CONSTITUTIONAL reform in one way or another is on the agenda of many candidates standing at the forthcoming by-election, including Walls man Peter Tait who is campaigning to bring the monarchy back to Scotland.
The former mussel farmer says he is not interested in discussing any local issues but instead wants to use the Scottish Parliament by-election as a platform to test his political message.
Tait was one of two surprise candidates whose names were revealed after nominations closed on Friday afternoon.
He said many domestic conflicts the UK has been experiencing over the centuries stem from the move of King James VI of Scotland to London to become James I of England and Ireland following the Union of the Crowns in 1603.
“I want to bring back the monarchy back to Scotland. At the moment the monarchy is constitutionally in England, and it is bound to be constitutionally Protestant, and I think that is wrong,” he explained his faith based concept.
“The tensions we have in this country between Catholics and Protestants is simply due to the fact that the monarchy is off centre. I believe the monarchy was always meant to be Scottish. It is English by accident and Scottish by design.”
He said that as a Unionist he believes that Edinburgh, and not London, should be where the political power is based.
“My view on Scottish independence is that Scotland won its independence 600 years ago, so I think they are flogging a dead horse there,” he said.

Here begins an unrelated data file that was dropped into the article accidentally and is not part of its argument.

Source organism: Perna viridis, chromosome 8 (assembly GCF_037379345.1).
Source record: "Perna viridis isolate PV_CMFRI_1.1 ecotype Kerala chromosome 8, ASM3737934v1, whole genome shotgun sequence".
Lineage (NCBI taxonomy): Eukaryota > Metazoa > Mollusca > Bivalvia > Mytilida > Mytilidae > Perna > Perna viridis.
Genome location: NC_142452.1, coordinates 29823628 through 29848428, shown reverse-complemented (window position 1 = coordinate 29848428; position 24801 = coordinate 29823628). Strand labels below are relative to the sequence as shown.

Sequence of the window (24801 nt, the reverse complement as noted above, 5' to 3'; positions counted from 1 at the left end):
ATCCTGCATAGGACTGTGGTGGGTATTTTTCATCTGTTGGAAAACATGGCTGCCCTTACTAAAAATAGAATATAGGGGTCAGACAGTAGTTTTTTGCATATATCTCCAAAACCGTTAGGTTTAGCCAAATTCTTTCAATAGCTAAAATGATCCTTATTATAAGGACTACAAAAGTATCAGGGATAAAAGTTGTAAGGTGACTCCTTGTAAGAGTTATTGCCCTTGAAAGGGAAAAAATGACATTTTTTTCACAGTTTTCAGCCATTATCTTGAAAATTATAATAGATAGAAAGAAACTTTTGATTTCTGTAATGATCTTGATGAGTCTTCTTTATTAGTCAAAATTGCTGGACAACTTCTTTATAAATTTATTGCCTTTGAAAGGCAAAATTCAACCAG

“I am not asking for independence at all; I think Scotland is the senior state in the union.
“The basis of the English state began 1066, the Scottish state began as early as 850 and possibly even earlier, so Scotland is an older state and therefore is the senior state, and that is where the monarchy should be and that is where central government should be, while the other states in the UK are junior states.”
Tait said he appreciates that the by-election on 29 August, triggered by the surprise resignation of MSP Tavish Scott, is not the best of venues to make his case.
“More appropriate would be to stand for the Westminster parliament but that is not an option at the moment although it might be very soon,” he said.
Tait was joined by former Lerwick councillor and SIC deputy political leader Michael Stout, both independent candidates, when the full list of candidates was revealed on Friday.
They join Johan Adamson (Scottish Labour), Brydon Goodlad (Scottish Conservatives), Stuart Martin (UKIP), Debra Nicolson (Scottish Greens), Ian Scott (independent), Ryan Thomson (independent), Tom Wills (SNP) and Beatrice Wishart (Scottish Liberal Democrats).